Jarring? Oh yeah. Look at that SI cover yourself. Imagine seeing something like that today, your favorite player sucking on a cig. You're going to have to imagine it, because baseball doesn't want its players and managers smoking in front of fans or TV cameras during games. Which is why people were so fascinated, and the director in charge of camera angles was so quick to change cameras, when Ron Washington was caught taking a drag in the Rangers' dugout in April 2013.

MLB doesn't want it players seen smoking, but it still allows them chew and spit tobacco on the field.  (USATSI)
MLB doesn't want its players seen smoking, but it allows them chew and spit tobacco on the field. (USATSI)

The reality of facts (1) and (2) changed me. Just like that? Pretty much, yeah. Just like that. I'm a big believer in having a strong opinion, but I'm an even bigger believer in having the flexibility to change that opinion when new facts arise. And for me, those two previously unconsidered facts blew me away. How could I -- how could anyone -- possibly argue for a player's right to chew tobacco in the dugout or on the field if I'm OK (and if almost everyone, surely, is OK) with baseball banning cigarettes from the same locations?

Chewing tobacco is just as addictive. It might not be as deadly as cigarettes, but then again, maybe it is. The science is divided on the correlation between Tony Gwynn's death in June from a cancerous tumor in the right side of his mouth and the fact that Gwynn chewed tobacco for all 20 years of his MLB career by putting the chaw in the right side of his mouth. Gwynn himself thought chewing tobacco gave him the cancer that killed him at 54. That's what he told people, and while that's an emotional tug, it's not the emotion of this kindly man's death or his belief in what caused it that makes me think he's right. I think he's right, because I know tobacco causes cancer. We all know that. For whatever reason scientists haven't been able to make a definitive link between chewing tobacco and cancer of the mouth, but that day's coming. That's what I believe.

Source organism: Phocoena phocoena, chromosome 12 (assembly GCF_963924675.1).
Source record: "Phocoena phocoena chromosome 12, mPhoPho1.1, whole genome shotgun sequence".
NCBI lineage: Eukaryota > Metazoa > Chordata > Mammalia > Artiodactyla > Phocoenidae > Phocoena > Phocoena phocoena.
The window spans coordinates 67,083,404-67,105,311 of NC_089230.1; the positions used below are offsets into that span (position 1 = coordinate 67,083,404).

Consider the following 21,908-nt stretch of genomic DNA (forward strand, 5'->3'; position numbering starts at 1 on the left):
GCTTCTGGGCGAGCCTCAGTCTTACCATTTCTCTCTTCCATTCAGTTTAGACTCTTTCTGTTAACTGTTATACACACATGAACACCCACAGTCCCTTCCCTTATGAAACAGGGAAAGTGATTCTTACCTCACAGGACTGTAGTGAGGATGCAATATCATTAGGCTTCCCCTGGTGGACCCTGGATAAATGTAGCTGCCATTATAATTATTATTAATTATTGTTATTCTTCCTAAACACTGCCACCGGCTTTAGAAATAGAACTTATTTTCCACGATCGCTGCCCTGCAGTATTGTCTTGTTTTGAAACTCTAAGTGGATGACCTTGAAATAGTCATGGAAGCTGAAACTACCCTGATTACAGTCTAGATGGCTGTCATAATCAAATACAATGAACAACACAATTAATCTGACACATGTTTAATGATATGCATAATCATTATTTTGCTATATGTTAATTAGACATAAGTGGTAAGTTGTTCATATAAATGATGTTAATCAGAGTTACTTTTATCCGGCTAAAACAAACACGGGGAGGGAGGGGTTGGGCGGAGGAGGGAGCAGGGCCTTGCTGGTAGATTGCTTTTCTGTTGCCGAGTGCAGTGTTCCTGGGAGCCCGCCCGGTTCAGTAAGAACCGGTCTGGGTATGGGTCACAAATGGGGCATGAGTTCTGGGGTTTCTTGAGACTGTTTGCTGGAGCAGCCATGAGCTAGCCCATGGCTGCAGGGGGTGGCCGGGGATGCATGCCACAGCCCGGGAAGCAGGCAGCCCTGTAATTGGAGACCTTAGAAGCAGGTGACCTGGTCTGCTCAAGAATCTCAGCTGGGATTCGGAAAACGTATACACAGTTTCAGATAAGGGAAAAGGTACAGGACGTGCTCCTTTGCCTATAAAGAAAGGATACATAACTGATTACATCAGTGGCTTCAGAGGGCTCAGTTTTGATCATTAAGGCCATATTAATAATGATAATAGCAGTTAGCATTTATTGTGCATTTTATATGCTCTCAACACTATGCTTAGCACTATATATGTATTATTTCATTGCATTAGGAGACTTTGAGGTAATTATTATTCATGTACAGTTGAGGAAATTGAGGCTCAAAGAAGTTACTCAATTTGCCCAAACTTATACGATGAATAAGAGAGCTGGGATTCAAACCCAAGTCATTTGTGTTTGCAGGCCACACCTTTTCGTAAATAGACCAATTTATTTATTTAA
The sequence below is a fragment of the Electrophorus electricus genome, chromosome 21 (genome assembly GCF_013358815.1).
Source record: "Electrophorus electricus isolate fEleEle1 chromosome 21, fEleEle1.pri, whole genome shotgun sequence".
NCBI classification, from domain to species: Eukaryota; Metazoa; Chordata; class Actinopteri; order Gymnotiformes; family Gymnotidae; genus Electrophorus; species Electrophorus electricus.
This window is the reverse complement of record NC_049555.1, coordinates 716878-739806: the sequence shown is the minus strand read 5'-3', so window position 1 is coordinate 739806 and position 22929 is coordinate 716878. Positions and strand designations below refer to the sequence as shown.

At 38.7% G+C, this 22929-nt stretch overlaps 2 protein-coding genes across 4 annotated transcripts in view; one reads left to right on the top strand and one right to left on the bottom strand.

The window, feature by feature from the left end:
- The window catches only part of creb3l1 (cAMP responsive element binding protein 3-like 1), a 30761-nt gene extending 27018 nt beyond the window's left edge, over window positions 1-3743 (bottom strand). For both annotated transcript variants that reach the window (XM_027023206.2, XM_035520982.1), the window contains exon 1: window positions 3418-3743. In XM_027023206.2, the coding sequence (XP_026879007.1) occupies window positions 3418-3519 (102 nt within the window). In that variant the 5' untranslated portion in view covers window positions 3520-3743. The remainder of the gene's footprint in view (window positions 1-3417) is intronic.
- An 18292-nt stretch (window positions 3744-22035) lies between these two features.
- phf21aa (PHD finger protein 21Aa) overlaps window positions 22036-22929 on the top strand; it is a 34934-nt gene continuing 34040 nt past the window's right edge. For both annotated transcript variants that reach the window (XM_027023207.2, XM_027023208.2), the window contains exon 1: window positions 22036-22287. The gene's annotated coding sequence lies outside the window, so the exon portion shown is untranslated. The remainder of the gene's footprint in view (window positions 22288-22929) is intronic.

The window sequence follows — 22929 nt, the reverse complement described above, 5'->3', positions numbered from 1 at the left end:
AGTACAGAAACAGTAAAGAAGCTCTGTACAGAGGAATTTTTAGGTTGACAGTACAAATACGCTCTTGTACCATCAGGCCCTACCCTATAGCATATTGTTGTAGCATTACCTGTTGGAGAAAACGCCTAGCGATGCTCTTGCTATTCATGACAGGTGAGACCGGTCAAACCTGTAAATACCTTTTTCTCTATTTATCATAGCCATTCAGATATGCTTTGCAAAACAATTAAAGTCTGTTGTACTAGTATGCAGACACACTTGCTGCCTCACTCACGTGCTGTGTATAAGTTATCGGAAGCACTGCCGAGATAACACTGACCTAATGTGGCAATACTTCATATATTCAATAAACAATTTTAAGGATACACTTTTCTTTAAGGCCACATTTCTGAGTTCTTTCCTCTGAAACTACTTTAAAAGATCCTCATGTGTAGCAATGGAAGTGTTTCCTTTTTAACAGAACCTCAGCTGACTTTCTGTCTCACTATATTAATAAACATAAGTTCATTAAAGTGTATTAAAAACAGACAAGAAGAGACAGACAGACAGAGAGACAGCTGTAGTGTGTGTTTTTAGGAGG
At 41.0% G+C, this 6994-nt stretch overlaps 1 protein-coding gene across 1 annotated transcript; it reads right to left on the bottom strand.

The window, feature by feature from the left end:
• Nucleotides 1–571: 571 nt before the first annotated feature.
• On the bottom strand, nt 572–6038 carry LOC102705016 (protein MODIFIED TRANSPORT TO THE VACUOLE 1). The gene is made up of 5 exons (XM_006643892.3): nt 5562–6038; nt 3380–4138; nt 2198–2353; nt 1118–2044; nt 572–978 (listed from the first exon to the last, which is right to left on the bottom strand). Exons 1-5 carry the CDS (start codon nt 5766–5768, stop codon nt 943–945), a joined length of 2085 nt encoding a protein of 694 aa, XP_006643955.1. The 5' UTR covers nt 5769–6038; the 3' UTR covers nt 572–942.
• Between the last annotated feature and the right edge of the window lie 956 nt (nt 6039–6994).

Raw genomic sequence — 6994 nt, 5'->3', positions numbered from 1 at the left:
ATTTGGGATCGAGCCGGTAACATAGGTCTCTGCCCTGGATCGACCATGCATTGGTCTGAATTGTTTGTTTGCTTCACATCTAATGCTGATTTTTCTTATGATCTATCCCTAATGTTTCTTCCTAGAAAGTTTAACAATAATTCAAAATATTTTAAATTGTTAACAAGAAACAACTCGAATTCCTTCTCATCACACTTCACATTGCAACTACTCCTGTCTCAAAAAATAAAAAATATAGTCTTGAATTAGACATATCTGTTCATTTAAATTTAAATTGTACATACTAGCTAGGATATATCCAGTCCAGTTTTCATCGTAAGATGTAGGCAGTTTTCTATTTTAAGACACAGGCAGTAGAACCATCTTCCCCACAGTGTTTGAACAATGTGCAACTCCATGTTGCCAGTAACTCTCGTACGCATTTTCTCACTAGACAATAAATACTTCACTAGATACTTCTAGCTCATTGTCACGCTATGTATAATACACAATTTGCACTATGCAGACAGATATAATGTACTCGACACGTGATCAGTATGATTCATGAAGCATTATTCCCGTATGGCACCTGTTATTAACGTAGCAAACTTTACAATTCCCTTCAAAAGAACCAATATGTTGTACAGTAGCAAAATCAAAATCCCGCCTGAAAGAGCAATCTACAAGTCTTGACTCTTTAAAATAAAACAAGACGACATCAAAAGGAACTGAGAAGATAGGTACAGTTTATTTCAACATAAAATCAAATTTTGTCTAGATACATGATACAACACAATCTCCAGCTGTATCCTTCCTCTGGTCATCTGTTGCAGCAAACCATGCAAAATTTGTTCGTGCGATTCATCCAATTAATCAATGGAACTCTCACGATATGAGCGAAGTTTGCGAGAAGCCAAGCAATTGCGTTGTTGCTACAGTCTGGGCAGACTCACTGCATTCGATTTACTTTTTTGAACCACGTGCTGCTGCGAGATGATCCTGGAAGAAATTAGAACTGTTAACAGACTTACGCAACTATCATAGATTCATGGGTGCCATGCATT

Even so, since Gwynn died a month ago, I'd been prepared to argue today -- as the All-Star Game approaches Tuesday and the inevitable Tony Gwynn tributes stir up baseball's chewing tobacco issue -- that MLB players are adults, and chewing tobacco is legal, and adults should be able to do what's legal whether it killed Tony Gwynn or not. And then I stumbled onto Keith Olbermann's video, and thank god for that, because what a facile argument mine would have been.

Chewing's legal. Players are adults and want to chew! Let 'em.

Know what else is legal? Drinking beer. And I'll be damned if I'd defend Adam Dunn's right to chug a Bud in the dugout.

The point? Well, it seems so obvious now: Baseball doesn't allow other things that are legal and yet plainly inappropriate. Why would it allow something as definitely addictive, probably lethal and (by the way) visually repulsive as chewing tobacco? Because it always has? That's no argument.

Always isn't forever.